Editorials

May Miami-Dade Public Schools’ safety measures never be put to the test | Editorial

New police officers, at a swearing-in ceremony, who will serve in Miami-Dade County Public Schools.
New police officers, at a swearing-in ceremony, who will serve in Miami-Dade County Public Schools. Miami-Dade County Public Schools

School begins in Miami-Dade County on Monday. So does the new reality of heightened security. It was a major topic at Wednesday’s School Board meeting.

In the event of an active-shooter incident, will Miami-Dade schools be safer than they were last year?

According to School Superintendent Alberto Carvalho, the answer is Yes — even though no measure is 100 percent impermeable to a determined shooter.

There again will be a law-enforcement officer or resource officer stationed at every public school in Miami-Dade, as required by state law following the 2018 massacre at Marjory Stoneman Douglas High School that left 17 dead.

At the request of the School Board, every charter school also will be protected by a full-time sworn officer. The number of such officers has doubled to 400 from last year and an additional 100 soon will be added.

Charter schools had been left out of this blanket coverage. They have their own sovereign school boards and bear the responsibility of being in compliance with the state law.

But School Board members put safety above jurisdiction. “We want to ensure the security of our students no matter what schools they attend,” said School Board member Maria Teresa Rojas.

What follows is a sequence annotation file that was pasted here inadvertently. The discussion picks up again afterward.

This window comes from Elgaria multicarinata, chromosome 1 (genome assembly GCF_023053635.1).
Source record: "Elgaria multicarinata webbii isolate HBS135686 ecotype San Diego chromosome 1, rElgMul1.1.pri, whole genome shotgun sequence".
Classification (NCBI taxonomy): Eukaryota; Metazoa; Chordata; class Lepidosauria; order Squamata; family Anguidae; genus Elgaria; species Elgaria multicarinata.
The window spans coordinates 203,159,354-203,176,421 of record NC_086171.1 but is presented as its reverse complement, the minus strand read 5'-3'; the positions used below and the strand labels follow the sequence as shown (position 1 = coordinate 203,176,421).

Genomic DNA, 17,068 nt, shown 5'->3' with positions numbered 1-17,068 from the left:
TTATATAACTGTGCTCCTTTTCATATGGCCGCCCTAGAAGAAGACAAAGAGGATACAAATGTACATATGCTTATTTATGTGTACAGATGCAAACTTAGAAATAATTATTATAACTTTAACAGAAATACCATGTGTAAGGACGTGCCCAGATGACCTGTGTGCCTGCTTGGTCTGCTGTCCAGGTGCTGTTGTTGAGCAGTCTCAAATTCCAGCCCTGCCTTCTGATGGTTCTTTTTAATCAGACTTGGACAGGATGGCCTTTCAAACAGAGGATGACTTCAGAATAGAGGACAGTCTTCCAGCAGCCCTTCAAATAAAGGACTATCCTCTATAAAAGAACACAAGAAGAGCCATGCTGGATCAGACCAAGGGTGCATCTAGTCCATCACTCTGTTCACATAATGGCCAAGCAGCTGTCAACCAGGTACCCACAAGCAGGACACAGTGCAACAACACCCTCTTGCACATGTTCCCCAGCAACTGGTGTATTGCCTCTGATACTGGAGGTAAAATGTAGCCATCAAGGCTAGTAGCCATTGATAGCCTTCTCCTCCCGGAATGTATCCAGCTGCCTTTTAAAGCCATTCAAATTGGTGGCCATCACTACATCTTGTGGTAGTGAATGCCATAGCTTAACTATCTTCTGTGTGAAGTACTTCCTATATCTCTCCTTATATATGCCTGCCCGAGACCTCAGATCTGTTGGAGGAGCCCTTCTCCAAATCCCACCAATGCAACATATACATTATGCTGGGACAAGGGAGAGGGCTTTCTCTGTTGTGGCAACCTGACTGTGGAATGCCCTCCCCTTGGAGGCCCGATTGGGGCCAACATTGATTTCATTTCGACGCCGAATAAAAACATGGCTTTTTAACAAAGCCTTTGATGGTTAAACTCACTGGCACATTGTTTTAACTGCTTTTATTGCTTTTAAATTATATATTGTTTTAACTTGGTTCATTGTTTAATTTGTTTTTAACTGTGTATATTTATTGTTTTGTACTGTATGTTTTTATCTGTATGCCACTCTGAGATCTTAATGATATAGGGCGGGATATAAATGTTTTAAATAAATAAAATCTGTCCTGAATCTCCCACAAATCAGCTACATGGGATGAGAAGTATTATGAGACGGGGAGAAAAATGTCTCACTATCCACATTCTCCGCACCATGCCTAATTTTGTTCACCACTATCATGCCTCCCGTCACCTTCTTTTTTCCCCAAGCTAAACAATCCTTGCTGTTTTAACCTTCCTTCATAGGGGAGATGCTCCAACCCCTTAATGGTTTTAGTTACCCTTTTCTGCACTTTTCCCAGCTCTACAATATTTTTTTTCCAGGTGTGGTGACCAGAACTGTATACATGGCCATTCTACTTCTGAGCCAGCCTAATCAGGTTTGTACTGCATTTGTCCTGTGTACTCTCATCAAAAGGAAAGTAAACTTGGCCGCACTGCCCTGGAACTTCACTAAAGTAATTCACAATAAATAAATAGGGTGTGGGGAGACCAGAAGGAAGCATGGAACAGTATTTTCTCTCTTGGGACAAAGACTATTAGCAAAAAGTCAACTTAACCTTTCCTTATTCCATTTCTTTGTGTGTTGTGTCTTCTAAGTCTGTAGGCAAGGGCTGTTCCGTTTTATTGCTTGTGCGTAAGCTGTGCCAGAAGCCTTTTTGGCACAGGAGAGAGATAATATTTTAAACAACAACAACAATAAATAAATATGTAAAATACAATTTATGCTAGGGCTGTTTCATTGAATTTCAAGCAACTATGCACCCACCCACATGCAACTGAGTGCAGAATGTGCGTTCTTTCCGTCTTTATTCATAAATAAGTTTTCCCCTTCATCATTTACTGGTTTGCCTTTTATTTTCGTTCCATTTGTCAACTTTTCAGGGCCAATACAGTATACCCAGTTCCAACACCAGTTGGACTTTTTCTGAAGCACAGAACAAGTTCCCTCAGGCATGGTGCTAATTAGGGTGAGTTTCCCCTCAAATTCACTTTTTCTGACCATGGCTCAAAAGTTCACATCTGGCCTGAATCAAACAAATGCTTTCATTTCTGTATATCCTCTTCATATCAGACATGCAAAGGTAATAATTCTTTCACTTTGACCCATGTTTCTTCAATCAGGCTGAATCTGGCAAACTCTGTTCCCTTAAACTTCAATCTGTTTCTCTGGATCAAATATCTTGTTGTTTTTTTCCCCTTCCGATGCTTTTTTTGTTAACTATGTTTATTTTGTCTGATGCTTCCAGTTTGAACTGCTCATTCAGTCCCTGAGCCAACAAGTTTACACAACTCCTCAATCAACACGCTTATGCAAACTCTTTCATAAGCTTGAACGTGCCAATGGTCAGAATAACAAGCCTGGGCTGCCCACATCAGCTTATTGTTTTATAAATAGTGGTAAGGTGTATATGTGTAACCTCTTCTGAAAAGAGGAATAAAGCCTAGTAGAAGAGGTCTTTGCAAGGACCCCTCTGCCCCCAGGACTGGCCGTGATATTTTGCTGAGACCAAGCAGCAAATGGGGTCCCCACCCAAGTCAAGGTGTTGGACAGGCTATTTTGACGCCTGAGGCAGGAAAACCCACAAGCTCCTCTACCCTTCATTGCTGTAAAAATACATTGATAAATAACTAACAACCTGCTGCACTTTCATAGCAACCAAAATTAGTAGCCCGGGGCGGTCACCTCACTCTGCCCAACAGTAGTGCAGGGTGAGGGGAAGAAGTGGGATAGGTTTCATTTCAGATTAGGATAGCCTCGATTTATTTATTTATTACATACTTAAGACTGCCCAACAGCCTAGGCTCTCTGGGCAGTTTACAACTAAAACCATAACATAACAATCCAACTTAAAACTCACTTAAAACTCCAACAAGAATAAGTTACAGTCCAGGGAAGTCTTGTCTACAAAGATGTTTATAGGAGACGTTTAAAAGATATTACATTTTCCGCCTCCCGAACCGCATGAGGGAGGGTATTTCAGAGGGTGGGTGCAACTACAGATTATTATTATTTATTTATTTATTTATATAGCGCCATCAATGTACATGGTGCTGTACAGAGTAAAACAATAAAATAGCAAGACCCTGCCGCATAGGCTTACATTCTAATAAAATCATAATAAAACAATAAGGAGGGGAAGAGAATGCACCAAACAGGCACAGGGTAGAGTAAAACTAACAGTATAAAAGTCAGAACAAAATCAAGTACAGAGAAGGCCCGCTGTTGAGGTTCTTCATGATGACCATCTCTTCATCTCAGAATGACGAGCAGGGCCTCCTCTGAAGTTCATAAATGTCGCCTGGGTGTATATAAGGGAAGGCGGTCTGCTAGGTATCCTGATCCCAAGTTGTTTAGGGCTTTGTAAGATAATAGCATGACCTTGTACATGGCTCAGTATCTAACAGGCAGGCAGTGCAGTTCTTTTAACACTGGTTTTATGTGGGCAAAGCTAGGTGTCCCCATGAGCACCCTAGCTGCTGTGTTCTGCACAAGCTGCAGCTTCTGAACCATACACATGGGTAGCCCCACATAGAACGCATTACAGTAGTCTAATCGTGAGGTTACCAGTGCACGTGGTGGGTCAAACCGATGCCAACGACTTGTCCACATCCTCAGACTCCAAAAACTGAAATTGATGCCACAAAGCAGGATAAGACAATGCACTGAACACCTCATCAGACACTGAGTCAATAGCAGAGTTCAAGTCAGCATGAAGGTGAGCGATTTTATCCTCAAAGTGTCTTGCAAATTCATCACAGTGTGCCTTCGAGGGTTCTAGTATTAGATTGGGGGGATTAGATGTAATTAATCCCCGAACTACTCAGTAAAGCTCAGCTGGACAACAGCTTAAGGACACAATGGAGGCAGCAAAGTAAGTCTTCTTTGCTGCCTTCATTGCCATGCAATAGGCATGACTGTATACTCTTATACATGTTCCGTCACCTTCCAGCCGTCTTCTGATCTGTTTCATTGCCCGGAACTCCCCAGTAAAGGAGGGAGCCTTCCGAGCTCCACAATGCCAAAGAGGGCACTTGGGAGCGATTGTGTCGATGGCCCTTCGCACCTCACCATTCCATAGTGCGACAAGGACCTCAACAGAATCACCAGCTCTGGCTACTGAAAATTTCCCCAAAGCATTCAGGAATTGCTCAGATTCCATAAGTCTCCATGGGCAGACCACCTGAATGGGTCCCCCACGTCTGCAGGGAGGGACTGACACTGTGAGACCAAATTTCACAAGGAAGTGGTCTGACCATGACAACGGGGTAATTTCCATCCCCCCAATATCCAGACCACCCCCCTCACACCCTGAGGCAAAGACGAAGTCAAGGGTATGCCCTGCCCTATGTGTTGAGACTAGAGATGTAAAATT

Unfortunately, the situation is different in Broward County, of all places, where school began on Wednesday. At a meeting of the Marjory Stoneman Douglas Task Force, it was revealed that as school began as many as 29 charter schools still had no assigned officers on campus.

Broward Sheriff Tony Gregory said he learned only last Friday that 12 charter schools outside of the sheriff’s jurisdiction did not have armed guards in place and scrambled to help with manpower.

Smart move, but it’s hard to comprehend how this could be possible in a district that was rocked to its core by the shooting at the Parkland school.

Gregory said his deputies will only cover those schools until Friday. The sheriff is right to be put out and parents and students are owed an explanation.

In Miami-Dade, School Board member Marta Perez praised the district for the security upgrades and 130 new district initiatives. “We’re doing this even though the state continues to cut our funding,” she said.

For instance, the district has enhanced more “hard corners,” safety areas that a shooter aiming into a room can’t easily hit.

In addition 1,600 security cameras have been installed, bringing the total number to 18,000 in the entire district. The video being filmed can be seen by “all eyes in real time,” Carvalho said at Wednesday’s meeting.

That means school officials, school police and even Miami-Dade police can watch a disturbance at any given school.

The district has also beefed up two more crucial security-related components: First, scores of mental-health specialists have been added in the district. That should help in identifying troubled students. Of course, follow-through is as important in getting such students sustained help, something that failed in the case of Nikolas Cruz, the accused Parkland shooter. Second, the district is working to instill an “If you see something say something” culture in schools, offering an app to students, teachers and administrator to report anything suspicious.

In this new school year, and those ever after, let us hope these initiatives are never put to the test.

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